The Centre Pompidou presents an in-depth retrospective of the artist’s long career, beginning in the 1950s and right up until his death in 2011. The show revolves around three major cycles —Nine Discourses on Commodus (1963), Fifty Days at Iliam (1978), and Coronation of Sesostris (2000). The exhibition, organized chronologically, includes some 140 paintings, sculptures, drawings, and photographs featuring well-known works such as Blooming (2001-08), as well as others never previously exhibited in France.
The journey begins with a step into the bare landscape of cream washes, imperfect whites, and clumsy scribbles. The first gallery encompasses Twombly’s early works from the 1950s. During this period he was still in his hometown of Lexington, Virginia and he also began his travels to Europe and North Africa accompanied by his friend Robert Rauschenberg. Often characterized as graffiti (a label which Twombly rejected), his erratic, aggressive lines fill the entire surface, almost as if someone was trying to claw their way out from behind the canvas.
Moving further into this strange new world we discover Twombly’s life-long muse —the Mediterranean. The artist was fascinated by it since his first visits to Rome in the ’50s, and this fascination intensified during the periods that he lived in Italy. The iconography, metaphors, and myths of ancient civilizations left a strong mark on his works. From Egyptians to Greeks, Romans, and Persians, Twombly acts as an archaeologist, layering references from the classical past while drawing connections to contemporary figures and painting practices such as abstraction and minimalism.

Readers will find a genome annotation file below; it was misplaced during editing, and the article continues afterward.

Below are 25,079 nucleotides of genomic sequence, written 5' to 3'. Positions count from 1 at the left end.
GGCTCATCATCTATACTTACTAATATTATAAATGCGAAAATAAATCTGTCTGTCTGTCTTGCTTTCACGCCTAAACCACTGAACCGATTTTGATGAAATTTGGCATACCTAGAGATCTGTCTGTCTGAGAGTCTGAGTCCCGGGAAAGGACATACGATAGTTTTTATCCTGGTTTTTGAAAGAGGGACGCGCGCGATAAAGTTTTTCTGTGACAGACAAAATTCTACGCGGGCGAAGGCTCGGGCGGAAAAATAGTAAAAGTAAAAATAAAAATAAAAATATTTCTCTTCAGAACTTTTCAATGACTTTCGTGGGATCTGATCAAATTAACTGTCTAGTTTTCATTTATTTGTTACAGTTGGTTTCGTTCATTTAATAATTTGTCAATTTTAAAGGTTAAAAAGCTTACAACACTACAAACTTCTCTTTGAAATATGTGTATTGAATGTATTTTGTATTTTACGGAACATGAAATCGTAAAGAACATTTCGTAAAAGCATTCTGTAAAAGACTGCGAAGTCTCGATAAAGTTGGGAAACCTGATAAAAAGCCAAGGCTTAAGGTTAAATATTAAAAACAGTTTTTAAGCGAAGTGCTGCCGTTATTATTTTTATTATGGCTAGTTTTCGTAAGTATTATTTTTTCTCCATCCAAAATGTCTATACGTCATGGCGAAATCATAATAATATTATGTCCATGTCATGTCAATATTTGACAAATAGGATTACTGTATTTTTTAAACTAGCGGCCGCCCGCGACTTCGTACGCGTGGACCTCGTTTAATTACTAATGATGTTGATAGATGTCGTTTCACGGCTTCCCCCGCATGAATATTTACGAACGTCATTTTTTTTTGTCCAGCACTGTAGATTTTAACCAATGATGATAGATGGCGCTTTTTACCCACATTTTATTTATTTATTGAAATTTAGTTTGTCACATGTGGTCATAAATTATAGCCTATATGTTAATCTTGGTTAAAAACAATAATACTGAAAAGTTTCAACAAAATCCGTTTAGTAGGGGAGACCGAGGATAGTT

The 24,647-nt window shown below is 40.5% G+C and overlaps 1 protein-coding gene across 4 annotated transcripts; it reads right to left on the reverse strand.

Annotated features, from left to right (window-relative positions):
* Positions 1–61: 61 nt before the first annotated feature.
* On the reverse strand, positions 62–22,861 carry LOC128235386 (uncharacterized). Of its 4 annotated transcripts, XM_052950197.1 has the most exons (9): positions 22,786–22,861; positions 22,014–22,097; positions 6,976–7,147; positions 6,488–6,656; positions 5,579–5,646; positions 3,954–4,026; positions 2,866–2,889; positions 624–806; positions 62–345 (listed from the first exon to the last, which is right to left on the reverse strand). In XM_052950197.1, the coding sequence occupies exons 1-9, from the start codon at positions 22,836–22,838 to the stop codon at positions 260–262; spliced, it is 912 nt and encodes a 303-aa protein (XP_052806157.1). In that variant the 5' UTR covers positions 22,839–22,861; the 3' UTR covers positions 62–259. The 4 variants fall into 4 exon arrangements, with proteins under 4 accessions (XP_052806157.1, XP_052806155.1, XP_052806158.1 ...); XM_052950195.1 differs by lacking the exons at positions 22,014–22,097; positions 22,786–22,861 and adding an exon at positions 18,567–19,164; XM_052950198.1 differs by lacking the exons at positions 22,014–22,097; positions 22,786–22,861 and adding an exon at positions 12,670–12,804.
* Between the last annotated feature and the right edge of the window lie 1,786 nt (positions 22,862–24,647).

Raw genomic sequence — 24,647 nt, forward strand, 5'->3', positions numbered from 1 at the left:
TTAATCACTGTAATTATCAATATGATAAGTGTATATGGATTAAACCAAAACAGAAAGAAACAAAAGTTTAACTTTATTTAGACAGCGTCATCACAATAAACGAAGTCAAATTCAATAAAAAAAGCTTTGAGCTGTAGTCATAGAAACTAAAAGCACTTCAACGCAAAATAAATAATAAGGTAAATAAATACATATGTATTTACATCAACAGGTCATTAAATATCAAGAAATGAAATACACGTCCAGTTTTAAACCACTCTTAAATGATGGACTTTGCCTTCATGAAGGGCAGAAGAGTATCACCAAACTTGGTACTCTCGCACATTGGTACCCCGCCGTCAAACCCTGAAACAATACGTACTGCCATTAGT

The subject matter of Twombly’s oeuvre suggests a vast literary knowledge and a deep understanding of the human psyche. He reinvigorates the ancient myths and histories of Achilles, Eros, Venus, Apollo, Mars, and Commodus with an instinctual understanding of not only their narratives but also their spirits, their dramas and traumas. We can feel the rage of Commodus, the cruel Roman tyrant, as he unleashes terror and chaos in Nine Discourses on Commodus (1963). With each successive canvas the battle between white (innocence and victims) and red (power and oppression) grows more aggressive. Textured paint is thrown back and forth until at last a fresh reddish-orange glistens with victory.
Perhaps the most intriguing and complex element of Twombly’s artistic approach is his use of language. He creates visual poetry by merging the principles of abstract expressionism and the lyricism of words. Coming off as difficult and rather unclear, his script is largely incomprehensible. A mishmash of singular words or illegible phrases float throughout his compositions neglecting any true syntax or logic. The words are activated and energized by the dynamic forms, expressive lines, and bold colors that accompany them. The ten-part series Coronation of Sesostris (2000) perfectly demonstrates how Twombly blends language and image so that each complements and fulfills the other. Referencing Egyptian sun god Ra, Egyptian king Sesostris I, ancient Greek poets Sappho and Alcman, and contemporary poet Patricia Waters, the series shows the artist’s unrelenting dedication to narrative and ancient civilizations.